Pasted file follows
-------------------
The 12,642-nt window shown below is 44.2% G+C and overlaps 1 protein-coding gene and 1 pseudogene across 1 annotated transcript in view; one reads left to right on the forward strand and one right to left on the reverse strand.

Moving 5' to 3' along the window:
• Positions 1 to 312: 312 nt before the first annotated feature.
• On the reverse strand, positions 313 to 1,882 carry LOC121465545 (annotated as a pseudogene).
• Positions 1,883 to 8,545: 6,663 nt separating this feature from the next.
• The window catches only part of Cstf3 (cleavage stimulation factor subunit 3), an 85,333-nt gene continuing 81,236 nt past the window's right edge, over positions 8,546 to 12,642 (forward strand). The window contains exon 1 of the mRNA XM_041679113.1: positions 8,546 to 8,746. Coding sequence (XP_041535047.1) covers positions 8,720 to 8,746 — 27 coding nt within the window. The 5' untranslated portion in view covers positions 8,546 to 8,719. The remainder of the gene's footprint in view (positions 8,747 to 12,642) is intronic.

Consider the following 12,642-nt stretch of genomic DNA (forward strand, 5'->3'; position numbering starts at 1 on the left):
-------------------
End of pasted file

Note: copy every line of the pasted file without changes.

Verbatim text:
The 12,642-nt window shown below is 44.2% G+C and overlaps 1 protein-coding gene and 1 pseudogene across 1 annotated transcript in view; one reads left to right on the forward strand and one right to left on the reverse strand.

Moving 5' to 3' along the window:
• Positions 1 to 312: 312 nt before the first annotated feature.
• On the reverse strand, positions 313 to 1,882 carry LOC121465545 (annotated as a pseudogene).
• Positions 1,883 to 8,545: 6,663 nt separating this feature from the next.
• The window catches only part of Cstf3 (cleavage stimulation factor subunit 3), an 85,333-nt gene continuing 81,236 nt past the window's right edge, over positions 8,546 to 12,642 (forward strand). The window contains exon 1 of the mRNA XM_041679113.1: positions 8,546 to 8,746. Coding sequence (XP_041535047.1) covers positions 8,720 to 8,746 — 27 coding nt within the window. The 5' untranslated portion in view covers positions 8,546 to 8,719. The remainder of the gene's footprint in view (positions 8,747 to 12,642) is intronic.

Consider the following 12,642-nt stretch of genomic DNA (forward strand, 5'->3'; position numbering starts at 1 on the left):